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can linux run multiple pc's as one?


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#1 stikpin

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Posted 27 March 2003 - 02:08 PM

hello all, i am new to linux and am liking what i see ,
i would like to know if i can somehow link all my old pc's together and use linux to run them simultaneously as a single unit so i can utilise several cpu's to run wireless base station and music server ,so i can use a portable pc to listen to musicwhile i'm out on my property also check on the house via webcams set up around the place

#2 blueworm

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Posted 28 March 2003 - 03:37 PM

Yes people do awnser but patience is still a virtue!
Anyhow I will be honest I found your question a little ambiguos, or this could also mean I have
no idea.
But here goes. The awnser is Yes.
Linux can do everything and more than other operating systems. at least where Networking is concerned.

#3 stikpin

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Posted 28 March 2003 - 07:49 PM

Quote:
Yes people do awnser but patience is still a virtue!
Anyhow I will be honest I found your question a little ambiguos, or this could also mean I have
no idea.
But here goes. The awnser is Yes.
Linux can do everything and more than other operating systems. at least where Networking is concerned.



thanks for answering me

#4 chrisb62

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Posted 28 March 2003 - 11:23 PM

yes i think its called something like a beowolf, i have no idea how to set such a thing up but yes it is possible

#5 stikpin

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Posted 28 March 2003 - 11:33 PM

8) cool thanx chrisb62 do you know much about beowolf?

#6 Tekchip

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Posted 02 June 2003 - 10:13 PM

well beowulf is one of the most commonly used clusters but openmosix is quick takeing the top spot. You can read more about clustering at http://www.openmosix.org If your running some flavor of redhat I got at least the master server working by simply installing a pair of rpm packages. I never did take the time to hook up additional machines to see if it was truely working but I assume it was because the monitoring tool was properly showing cpu and memory usage for the machine.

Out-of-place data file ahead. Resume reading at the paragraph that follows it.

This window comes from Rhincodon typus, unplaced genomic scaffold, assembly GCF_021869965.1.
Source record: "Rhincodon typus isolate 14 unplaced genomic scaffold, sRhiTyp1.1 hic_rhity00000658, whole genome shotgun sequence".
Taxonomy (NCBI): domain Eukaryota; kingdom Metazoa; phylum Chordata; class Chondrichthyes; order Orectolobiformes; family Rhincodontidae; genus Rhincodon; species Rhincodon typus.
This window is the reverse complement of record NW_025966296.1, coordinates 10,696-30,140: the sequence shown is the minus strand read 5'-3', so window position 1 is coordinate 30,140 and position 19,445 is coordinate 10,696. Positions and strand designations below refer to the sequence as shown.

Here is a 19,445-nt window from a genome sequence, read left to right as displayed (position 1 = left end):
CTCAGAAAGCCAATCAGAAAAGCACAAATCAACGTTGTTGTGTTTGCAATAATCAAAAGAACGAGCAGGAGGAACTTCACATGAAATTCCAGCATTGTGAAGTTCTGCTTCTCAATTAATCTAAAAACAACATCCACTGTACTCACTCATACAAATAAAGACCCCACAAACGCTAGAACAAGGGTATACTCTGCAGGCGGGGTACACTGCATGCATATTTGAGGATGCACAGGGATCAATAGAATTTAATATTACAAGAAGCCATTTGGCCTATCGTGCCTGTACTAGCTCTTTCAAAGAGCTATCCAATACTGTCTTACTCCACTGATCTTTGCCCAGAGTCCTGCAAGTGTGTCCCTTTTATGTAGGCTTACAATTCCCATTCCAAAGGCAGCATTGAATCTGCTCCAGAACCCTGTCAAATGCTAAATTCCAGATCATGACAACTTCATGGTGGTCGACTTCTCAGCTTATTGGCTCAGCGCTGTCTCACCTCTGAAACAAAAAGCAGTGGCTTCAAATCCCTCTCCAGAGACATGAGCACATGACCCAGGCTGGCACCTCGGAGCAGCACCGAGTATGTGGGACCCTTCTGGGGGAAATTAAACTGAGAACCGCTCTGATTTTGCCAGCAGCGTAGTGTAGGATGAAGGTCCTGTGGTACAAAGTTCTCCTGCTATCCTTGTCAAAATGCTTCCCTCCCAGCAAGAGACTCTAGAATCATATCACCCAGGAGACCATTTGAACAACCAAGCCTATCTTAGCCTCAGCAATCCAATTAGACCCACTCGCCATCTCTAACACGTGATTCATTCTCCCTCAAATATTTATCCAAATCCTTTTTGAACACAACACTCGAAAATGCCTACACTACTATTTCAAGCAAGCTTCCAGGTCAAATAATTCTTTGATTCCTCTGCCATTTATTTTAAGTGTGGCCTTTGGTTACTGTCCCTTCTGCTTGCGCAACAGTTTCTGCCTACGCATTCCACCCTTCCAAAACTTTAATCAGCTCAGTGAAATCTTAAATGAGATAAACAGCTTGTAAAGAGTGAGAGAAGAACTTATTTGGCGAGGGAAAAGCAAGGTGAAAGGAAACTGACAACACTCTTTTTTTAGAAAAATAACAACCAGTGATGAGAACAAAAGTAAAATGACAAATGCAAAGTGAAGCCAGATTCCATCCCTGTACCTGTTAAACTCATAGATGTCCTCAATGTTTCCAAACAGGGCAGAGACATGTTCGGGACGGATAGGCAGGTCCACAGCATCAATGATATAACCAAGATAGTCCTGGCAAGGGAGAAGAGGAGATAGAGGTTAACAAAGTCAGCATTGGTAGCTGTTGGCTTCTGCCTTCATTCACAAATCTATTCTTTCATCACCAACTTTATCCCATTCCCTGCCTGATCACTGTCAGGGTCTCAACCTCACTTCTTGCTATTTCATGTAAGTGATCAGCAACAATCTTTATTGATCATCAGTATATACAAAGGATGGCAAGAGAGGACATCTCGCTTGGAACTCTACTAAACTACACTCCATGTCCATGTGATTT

One thing you should know is that most of the easier clustering options only deligate individual processes to the best possible machine for the job. It doesn't do true parallel processing. Basically if your 'server' machine is the most powerful of the bunch and you start a program in wine then that program will be contained in that one process on that one machine and will never move. In other words you wont see a performance increase. But if you run a program like the Maya rendering software for linux. That acctually spawns more than one process. Those processes would then be delegated out to the best possible machines for the process.

If you want true parallel processing then you'll probably need to find some other projects around the web. Try a google search. In my limited experience these type of clusters appear to be a lot more involved. You have to recompile kernels, edit large sums of config files and do all kinds of crazy complicated things. May be try openmosix and if that goes together easily for you and you feel comfortable then you could move on to the more complicated versions of clusters.

Good luck with it!

#7 krauskopf

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Posted 11 July 2003 - 04:22 PM

linux can do this, but i doubt that clustering is what you want.

clustering is used to distribute processing.

many distrobutions of linux install apache, the super-awesome open source webserver, by default. using this, video4linux, and a webcam program, any of the machines (assuming compatibility with webcam... usually pretty good) can serve webcam images.

as for music, i guess you want to take storage from each of them and make one big virtual drive. this may be a little tricky.

it wouldn't be too hard to have a few seperate storage volumes, one for each machine.

for example, on your wireless device, you could have mounted (NFS or Samba or something else) :

/mnt/mp3a
/mnt/mp3b
/mnt/mp3c

and then web browse your way over to

http://192.168.0.3/webcam
http://192.168.0.4/webcam
http://192.168.0.5/webcam

or you could even have one sort of 'main' computer, and mount the others from it.

/mnt/mp3/a
/mnt/mp3/b
/mnt/mp3/c

and

http://192.168.0.2/webcam1
http://192.168.0.2/webcam2
http://192.168.0.2/webcam3

and you could even have all three (or more) images show up on one page

i know that linux can span hard drives into one big volume, and i would expect that through the same means you could span network mounts, but i have no experience here.

-john




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